Upcoming Events

  • Image of poster for Symposium on Music, Sound, and Idigeneity
Thursday, Feburary 20th 
Multicultural Center Theater 
Join us for a panel of visiting grad students and early career scholars talking about:
We will discuss the politics of archives for indigenous people, and ongoing issues of repatriation, ownership, accessibility, and indigenous notions of preservation.
Popular Music
We will also discuss the continued importance of indigenous popular musics, which have affected more mainstream genres and are also often important to indigenous political movements.
Indigenous methodologies and perspectives will be central to our conversations.
List of speakers: Susan Jacob, Sunaina Keonaona Kale, Alexander Karvelas, Jessica Margarita Gutierrez Masini, Heidi Senungetuk, and Renata Yazzie.
Keynote speaker Amy Ku'uleialoha Stillman, Professor of American Culture at University of Michigan, Ann Arbor, will present on Friday, February 21, 2:45-4 pm in the SRB Multipurpose Room. The talk is entitled "Notes Toward Indigenizing Sound Studies: Thinking, for example, about Soundscapes and Sonic Intimacies Archived in Indigenous Bodies."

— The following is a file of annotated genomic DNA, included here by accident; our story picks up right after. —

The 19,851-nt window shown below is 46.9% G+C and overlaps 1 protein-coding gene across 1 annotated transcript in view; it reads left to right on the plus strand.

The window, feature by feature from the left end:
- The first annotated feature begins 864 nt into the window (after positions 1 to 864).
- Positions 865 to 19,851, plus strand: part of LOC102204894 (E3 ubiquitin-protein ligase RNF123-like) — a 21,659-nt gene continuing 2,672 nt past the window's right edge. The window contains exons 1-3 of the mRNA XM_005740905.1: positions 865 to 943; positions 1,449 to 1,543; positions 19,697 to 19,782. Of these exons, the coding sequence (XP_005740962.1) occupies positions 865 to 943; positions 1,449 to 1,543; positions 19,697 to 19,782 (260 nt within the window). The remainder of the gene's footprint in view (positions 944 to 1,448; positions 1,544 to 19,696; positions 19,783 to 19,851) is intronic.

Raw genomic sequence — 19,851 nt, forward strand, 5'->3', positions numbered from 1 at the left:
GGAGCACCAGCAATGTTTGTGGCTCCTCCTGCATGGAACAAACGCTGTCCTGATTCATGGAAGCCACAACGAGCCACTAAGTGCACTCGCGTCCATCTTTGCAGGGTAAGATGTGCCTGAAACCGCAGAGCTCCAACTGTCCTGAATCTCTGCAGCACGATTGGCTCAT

Organized by UCSB ethnomusicology grad students Sunaina Keonaona Kale and Alexander Karvelas
Generously co-sponsored by CISM, the Division of Humanities and Fine Arts, the Graduate Division, Interdisciplinary Humanities Center, the Multicultural Center, and the Department of Music.


  1. February 20, 2020 - 1:30pm to 3:30pm
  2. February 21, 2020 - 2:45pm to 4:00pm

The Center for the Interdisciplinary Study of Music (CISM) is an association of faculty and students at the University of California, Santa Barbara (UCSB) that promotes the study of music across academic disciplines. CISM begins with the position that music is an important and powerful cultural practice, which becomes fundamental in shaping the materialities and methods of social life. By sponsoring diverse projects that engage multiple fields of knowledge, CISM works to expand the boundaries of traditional music research by creating an environment for high-level study and discussion of music that is not restricted to specialists.